Arrested at the same time with Ngoc-Quynh are call girls such as Van Anh, Linh and My. Van Anh, a pretty model, is a full time call girl, whereas Linh and My are students of the School of Aeronautics.
In smaller cities, sex industry is growing in similar rate. In Can Tho for example, there are 62 beer shops, 60 coffee shops, 160 karaoke houses, more than 100 hotels and restaurants served by 2,200 employees and about 1,000-plus call girls. State-controlled newspapers reported that prostitutes here are from 16 to 17 years old. They are sacked at 18, the age considered old in the prostitution market while younger replacements are always available.
In other towns in North and South Vietnam, the sex trade has been in full bloom with the same pattern. Concealed behind signboards as coffee shops, massage parlors, the sex business at smaller scale can be found almost everywhere, not excluding areas near by universities, as often alleged by many local newspapers. Since 2000, prostitution has spread far to the countryside, at sites where there may be great demands. Organized prostitution in the countryside occurs for the first time in Vietnam history.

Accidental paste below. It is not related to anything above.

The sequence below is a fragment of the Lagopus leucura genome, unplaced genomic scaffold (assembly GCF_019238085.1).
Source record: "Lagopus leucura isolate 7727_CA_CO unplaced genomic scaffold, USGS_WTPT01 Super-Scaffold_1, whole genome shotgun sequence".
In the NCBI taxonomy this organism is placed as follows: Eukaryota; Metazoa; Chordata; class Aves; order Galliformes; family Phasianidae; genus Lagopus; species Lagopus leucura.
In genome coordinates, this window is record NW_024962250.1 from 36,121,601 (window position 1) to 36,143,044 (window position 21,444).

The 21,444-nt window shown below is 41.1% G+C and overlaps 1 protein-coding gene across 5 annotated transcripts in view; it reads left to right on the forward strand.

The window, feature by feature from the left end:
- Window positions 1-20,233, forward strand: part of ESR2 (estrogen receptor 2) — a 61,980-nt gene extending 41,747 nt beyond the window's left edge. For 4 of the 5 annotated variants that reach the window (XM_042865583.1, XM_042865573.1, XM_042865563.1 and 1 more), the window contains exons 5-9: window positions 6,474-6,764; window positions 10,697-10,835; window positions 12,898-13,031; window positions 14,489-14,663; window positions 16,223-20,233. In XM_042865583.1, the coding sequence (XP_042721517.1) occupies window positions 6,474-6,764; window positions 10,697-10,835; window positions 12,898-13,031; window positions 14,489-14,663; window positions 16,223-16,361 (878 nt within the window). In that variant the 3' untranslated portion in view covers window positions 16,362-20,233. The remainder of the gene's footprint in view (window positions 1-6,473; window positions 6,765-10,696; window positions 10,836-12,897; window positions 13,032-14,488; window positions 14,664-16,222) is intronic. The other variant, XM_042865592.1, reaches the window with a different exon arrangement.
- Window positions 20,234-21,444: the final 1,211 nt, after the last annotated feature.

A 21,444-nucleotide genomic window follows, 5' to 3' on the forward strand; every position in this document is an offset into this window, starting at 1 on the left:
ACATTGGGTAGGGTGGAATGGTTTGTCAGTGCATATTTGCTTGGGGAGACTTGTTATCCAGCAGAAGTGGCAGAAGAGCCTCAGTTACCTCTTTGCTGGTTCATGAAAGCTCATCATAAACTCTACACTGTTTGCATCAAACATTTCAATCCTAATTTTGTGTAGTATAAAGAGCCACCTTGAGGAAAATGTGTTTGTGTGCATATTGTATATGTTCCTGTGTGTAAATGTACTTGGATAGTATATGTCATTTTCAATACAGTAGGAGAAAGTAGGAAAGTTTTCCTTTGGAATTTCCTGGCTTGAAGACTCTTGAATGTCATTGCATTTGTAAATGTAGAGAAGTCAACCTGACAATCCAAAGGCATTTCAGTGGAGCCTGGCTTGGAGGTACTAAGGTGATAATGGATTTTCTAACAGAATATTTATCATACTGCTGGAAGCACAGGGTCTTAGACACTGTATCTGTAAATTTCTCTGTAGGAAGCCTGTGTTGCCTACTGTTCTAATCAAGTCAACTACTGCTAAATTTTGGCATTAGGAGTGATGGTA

The prostitution devil is reaching its hands at the wider range to the poor young from rural villages. In the last few years, thousands of girls 13 years and older have prostituted themselves in whore houses in Vietnam. Other thousands have been sold by their parents to human smugglers who brought them to work as sex slaves in Cambodia and Thailand, even in China.